British Cycling has put improving HGV safety at the top of its campaign priorities. HGVs are involved in more cycling fatalities in London than any other vehicle-type (despite making up just 5% of traffic) and in 20% of casualties across the country as a whole.
There are various ways which government and industry can improve the safety of people choosing to travel by bike and in the past few weeks positive steps have been announced.
Last week, Transport for London and the Department for Transport made a joint announcement on a number of campaign priorities which represents real progress. Here look in bit more detail at what was announced
Previous campaigns by the police to target HGV drivers came back with shocking levels of law breaking.
DfT and TfL to establish new industrial HGV task force to take direct action against dangerous HGV drivers, vehicles and operators
This essentially means that more vehicles will be stopped to check if they are compliant with the law. This is extremely welcome because cuts in numbers of traffic police mean that there are fewer checks on the road. Previous campaigns by the police to target HGV drivers came back with shocking levels of law breaking. For example, when the City of London Police conducted spot checks on lorries in 2008, 100% of the lorries stopped at random were breaking the law in some way and spot checks in Wales recently found 80% of all HGVs were breaking the law.
DfT to review exemptions to current HGV regulations
Regulations state that HGVs need to install safety features such as mirrors that remove blind sports and side-guards that help prevent people from being dragged under the vehicle if involved in a collision. Of the 16 people killed on bikes in 2011, 9 were killed by HGVs, of which 7 of them involved vehicles without side-guards. Loopholes in the legislation mean that there are exemptions for certain types of vehicles, the age of the vehicle or if it is taken ‘off-road’. British Cycling has been calling for these outdated exemptions to be removed so this action is extremely welcome.
Loopholes in the legislation mean that there are exemptions for certain types of vehicles, the age of the vehicle or if it is taken ‘off-road’. British Cycling has been calling for these outdated exemptions to be removed so this action is extremely welcome.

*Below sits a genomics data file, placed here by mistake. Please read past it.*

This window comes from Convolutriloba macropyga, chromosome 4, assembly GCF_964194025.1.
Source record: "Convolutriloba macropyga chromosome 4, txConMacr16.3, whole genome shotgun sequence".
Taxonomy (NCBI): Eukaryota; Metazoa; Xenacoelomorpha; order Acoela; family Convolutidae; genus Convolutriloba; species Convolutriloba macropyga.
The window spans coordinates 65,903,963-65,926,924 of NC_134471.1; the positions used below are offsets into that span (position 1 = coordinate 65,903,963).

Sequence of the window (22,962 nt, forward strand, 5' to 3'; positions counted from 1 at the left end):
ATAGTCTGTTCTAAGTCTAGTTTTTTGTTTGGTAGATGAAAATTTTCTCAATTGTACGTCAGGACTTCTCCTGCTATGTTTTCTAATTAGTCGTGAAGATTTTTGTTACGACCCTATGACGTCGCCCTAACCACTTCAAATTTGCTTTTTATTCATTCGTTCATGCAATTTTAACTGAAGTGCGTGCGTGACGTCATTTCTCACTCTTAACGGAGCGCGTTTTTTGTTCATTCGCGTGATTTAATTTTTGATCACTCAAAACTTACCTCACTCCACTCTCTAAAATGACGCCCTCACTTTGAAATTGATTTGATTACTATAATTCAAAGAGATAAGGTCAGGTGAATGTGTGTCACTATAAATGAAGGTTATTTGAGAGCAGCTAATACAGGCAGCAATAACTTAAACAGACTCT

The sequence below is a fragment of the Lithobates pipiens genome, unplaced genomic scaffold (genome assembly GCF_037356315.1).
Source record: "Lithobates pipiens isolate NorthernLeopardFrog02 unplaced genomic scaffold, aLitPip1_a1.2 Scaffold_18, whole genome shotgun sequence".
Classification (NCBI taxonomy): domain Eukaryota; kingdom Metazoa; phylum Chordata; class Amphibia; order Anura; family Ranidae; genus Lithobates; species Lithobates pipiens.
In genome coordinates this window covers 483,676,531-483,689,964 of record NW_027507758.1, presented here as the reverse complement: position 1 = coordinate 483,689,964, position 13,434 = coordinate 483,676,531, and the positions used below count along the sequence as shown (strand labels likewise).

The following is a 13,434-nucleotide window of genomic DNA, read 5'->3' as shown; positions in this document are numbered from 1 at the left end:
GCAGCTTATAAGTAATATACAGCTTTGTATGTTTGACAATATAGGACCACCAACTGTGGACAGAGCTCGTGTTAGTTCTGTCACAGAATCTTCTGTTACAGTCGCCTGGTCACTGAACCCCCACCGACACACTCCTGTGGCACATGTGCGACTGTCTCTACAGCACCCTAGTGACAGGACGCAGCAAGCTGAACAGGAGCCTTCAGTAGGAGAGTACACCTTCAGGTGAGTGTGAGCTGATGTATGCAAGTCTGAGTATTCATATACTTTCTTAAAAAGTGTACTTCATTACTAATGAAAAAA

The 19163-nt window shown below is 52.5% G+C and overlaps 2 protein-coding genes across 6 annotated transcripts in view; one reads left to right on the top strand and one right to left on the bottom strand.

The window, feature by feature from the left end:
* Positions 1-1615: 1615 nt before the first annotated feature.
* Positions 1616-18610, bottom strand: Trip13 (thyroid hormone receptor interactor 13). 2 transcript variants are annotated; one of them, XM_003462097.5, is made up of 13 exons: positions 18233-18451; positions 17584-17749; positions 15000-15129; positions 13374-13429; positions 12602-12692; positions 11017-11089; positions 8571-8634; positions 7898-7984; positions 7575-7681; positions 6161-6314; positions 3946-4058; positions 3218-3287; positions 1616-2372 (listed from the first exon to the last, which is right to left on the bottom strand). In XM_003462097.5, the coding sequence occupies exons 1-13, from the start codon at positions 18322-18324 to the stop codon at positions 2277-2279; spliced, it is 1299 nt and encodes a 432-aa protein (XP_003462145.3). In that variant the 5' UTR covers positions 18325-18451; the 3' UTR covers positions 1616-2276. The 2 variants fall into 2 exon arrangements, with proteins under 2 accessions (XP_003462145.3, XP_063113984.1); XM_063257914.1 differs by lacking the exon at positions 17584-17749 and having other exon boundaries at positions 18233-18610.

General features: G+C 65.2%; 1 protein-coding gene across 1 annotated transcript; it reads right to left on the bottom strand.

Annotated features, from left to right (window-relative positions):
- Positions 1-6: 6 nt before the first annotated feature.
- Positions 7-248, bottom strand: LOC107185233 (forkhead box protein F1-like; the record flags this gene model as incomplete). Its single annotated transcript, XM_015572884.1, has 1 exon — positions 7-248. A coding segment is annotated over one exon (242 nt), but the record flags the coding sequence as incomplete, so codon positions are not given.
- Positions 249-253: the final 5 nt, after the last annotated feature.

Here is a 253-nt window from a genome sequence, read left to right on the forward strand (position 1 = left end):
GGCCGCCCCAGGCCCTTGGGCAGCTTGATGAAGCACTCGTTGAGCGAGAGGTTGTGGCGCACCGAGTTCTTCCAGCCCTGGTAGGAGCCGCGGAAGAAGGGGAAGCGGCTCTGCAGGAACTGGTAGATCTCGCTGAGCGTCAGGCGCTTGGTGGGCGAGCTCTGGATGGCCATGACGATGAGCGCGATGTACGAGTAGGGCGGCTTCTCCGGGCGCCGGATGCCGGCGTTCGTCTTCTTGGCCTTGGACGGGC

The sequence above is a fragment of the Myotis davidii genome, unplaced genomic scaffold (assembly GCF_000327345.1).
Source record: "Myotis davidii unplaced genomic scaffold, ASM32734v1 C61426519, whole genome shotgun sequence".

Call for European Union to speed up its review on the design of HGVs to increase drivers’ visibility of vulnerable road users
This is the single most important change needed to improve cycle safety. Vehicle design is controlled by EU Directive 96/53/EC which places limits on size and weight of vehicles. The European Commission has tabled proposals to update the Directive but in their current form it will do little for cycle safety. TfL is involved in lobbying efforts to make improvements to the legislation but will also need support from DfT if it is to be successful.
DfT and the Driving Standards Agency issuing a call for evidence about how driver training could change
The vast majority of commercial HGV drivers need to hold a Certificate of Professional Competence which requires 35 hours of periodic training every 5 years. However, the system needs to be revised to include elements that test drivers understanding of how people on bikes behave, the common causes of crashes and how these can best be prevented. Any review should take the opportunity to include a mandatory cycle safety element. For example, the ‘Safe Urban Driving’ course is a requirement for all drivers delivering contracts for Transport for London. It is seen as the gold-standard of cycle awareness training and includes elements of on-bike training. This means that the whole country will benefit for better trained drivers not just those in London.
The Mayor is also asking Londoners for their views on whether he should use his powers to levy a substantial “safer lorry charge” on any HGV which is not fitted with basic safety equipment to protect cyclists
This is a new and interesting idea. The Mayor would use powers to dissuade vehicles without certain safety equipment (e.g. mirrors, side-guards, sensors etc.) form London’s streets by imposing a significant levy. The charge would effectively close the current legal loopholes that allow many vehicles to operate without vital cycle safety equipment. It would be another sign of the Mayor being one step ahead of government on cycle safety issues.
One crucial element missing from this announcement, and something that the Mayor promised to do in his vision for cycling in London, is to review policy options for restricting HGVs at the busiest times as Paris and Dublin have successfully implemented. In Paris, there are strict controls on HGV deliveries - this effectively stops them from using the road. The most restrictive times are for the largest and most polluting vehicles which are kept away from roads during peak hours. There are no restrictions like this in the UK but they have the potential to make big improvement to cycle safety.